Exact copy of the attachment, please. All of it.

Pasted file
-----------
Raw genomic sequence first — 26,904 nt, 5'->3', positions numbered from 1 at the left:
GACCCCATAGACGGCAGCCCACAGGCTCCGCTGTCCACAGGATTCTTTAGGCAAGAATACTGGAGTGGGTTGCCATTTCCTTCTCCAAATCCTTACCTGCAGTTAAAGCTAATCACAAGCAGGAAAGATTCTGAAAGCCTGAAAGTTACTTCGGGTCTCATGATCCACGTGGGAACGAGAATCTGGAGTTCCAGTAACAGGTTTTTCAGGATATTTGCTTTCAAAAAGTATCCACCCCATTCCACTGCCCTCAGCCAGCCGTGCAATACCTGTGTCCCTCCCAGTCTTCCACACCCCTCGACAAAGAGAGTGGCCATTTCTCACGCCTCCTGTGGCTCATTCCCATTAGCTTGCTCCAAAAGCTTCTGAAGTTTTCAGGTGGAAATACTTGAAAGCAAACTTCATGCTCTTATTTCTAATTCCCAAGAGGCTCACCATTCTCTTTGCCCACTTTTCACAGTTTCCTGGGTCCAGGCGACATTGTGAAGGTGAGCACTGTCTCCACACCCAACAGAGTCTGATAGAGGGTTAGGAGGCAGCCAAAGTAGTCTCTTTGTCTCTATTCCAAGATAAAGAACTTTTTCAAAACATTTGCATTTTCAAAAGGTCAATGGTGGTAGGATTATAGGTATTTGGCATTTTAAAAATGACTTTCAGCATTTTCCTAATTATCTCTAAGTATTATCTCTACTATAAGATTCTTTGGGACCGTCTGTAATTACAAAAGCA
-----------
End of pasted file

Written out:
Raw genomic sequence first — 26,904 nt, 5'->3', positions numbered from 1 at the left:
GACCCCATAGACGGCAGCCCACAGGCTCCGCTGTCCACAGGATTCTTTAGGCAAGAATACTGGAGTGGGTTGCCATTTCCTTCTCCAAATCCTTACCTGCAGTTAAAGCTAATCACAAGCAGGAAAGATTCTGAAAGCCTGAAAGTTACTTCGGGTCTCATGATCCACGTGGGAACGAGAATCTGGAGTTCCAGTAACAGGTTTTTCAGGATATTTGCTTTCAAAAAGTATCCACCCCATTCCACTGCCCTCAGCCAGCCGTGCAATACCTGTGTCCCTCCCAGTCTTCCACACCCCTCGACAAAGAGAGTGGCCATTTCTCACGCCTCCTGTGGCTCATTCCCATTAGCTTGCTCCAAAAGCTTCTGAAGTTTTCAGGTGGAAATACTTGAAAGCAAACTTCATGCTCTTATTTCTAATTCCCAAGAGGCTCACCATTCTCTTTGCCCACTTTTCACAGTTTCCTGGGTCCAGGCGACATTGTGAAGGTGAGCACTGTCTCCACACCCAACAGAGTCTGATAGAGGGTTAGGAGGCAGCCAAAGTAGTCTCTTTGTCTCTATTCCAAGATAAAGAACTTTTTCAAAACATTTGCATTTTCAAAAGGTCAATGGTGGTAGGATTATAGGTATTTGGCATTTTAAAAATGACTTTCAGCATTTTCCTAATTATCTCTAAGTATTATCTCTACTATAAGATTCTTTGGGACCGTCTGTAATTACAAAAGCA